April 8, 2013

Icon of Humanity

She knelt beside the neatly planted rows
of cummin, dill, and mint. The clear March sky
was bright; a flock of birds flew high.
She pinched a leaf;
                    then, suddenly, she froze —
a voice had spoken. There was no one there.
It spoke a second time; she looked around.
“How can this be?” she asked the vacant air.
Once more it spoke, yet there was not a sound.
She paused again; her answer in her mind.

In thirty years and three, her words would find
an echo: “Not my will, but thine be done,”
said in another garden by her son,
while three friends slept.
                           So here none heard her words —
except an angel, a high flight of birds,
and three neat rows of cummin, mint, and dill:
“Be it to me according to thy will.”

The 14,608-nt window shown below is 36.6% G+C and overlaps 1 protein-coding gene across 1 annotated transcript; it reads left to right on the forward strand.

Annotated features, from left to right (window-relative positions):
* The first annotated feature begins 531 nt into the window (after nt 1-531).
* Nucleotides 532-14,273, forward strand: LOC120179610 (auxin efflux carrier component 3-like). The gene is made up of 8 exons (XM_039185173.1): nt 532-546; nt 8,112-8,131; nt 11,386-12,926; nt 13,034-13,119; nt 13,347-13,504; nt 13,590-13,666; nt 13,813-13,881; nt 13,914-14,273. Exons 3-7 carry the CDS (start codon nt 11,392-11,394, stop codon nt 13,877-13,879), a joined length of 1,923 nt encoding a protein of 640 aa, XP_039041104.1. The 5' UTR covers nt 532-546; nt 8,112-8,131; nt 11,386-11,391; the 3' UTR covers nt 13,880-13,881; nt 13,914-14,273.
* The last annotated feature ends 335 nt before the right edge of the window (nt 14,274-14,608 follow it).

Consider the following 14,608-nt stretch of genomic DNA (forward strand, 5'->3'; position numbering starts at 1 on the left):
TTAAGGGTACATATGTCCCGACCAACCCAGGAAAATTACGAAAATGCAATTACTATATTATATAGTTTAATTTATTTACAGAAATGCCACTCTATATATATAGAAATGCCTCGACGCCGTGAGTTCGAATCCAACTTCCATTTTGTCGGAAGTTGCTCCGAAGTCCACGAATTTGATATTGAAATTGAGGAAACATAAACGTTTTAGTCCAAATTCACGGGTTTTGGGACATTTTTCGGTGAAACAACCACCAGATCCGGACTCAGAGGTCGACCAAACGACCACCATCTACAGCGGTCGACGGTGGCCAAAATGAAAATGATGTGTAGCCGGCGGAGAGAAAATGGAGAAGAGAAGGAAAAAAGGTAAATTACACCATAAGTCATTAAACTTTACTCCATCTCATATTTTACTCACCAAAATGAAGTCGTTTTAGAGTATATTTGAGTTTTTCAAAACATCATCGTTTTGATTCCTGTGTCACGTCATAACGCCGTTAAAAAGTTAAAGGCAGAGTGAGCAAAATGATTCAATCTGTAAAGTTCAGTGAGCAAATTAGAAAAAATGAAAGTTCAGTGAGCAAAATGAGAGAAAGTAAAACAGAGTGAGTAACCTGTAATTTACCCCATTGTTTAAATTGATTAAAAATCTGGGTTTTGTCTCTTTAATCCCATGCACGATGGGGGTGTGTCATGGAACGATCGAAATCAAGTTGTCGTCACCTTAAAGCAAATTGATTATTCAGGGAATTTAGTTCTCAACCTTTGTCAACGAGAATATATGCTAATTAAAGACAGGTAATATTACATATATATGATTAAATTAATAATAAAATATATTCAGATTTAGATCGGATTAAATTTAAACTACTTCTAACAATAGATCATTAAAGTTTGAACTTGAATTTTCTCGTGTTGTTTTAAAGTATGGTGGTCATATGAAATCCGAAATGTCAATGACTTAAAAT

April 7, 1989
Tobias Stanislas Haller BSG

This poem first appeared in print on the cover of The Living Church in 1993, and on this blog in 2006. The image is a watercolor and pencil sketch after Rafaello, executed in Lent this year, which I've called "Blue Madonna."


June Butler said...

Lovely and moving, Tobias, both the icon and the poem. It seems I was not alone in pondering the Incarnation during Lent.

Tobias Stanislas Haller BSG said...

Thanks, Mimi. I particularly hoped the image would show the strong family resemblance! Jesus says, "If you have seen me, you have seen the Father." But I think it is also true that we see his blessed mother, from whom all his humanity derives...

June Butler said...

Tobias, now that you mention the family resemblance, it's plain. The icon and the poem served as a wonderful morning meditation, and I thank you for them.

JCF said...

What Mimi Said.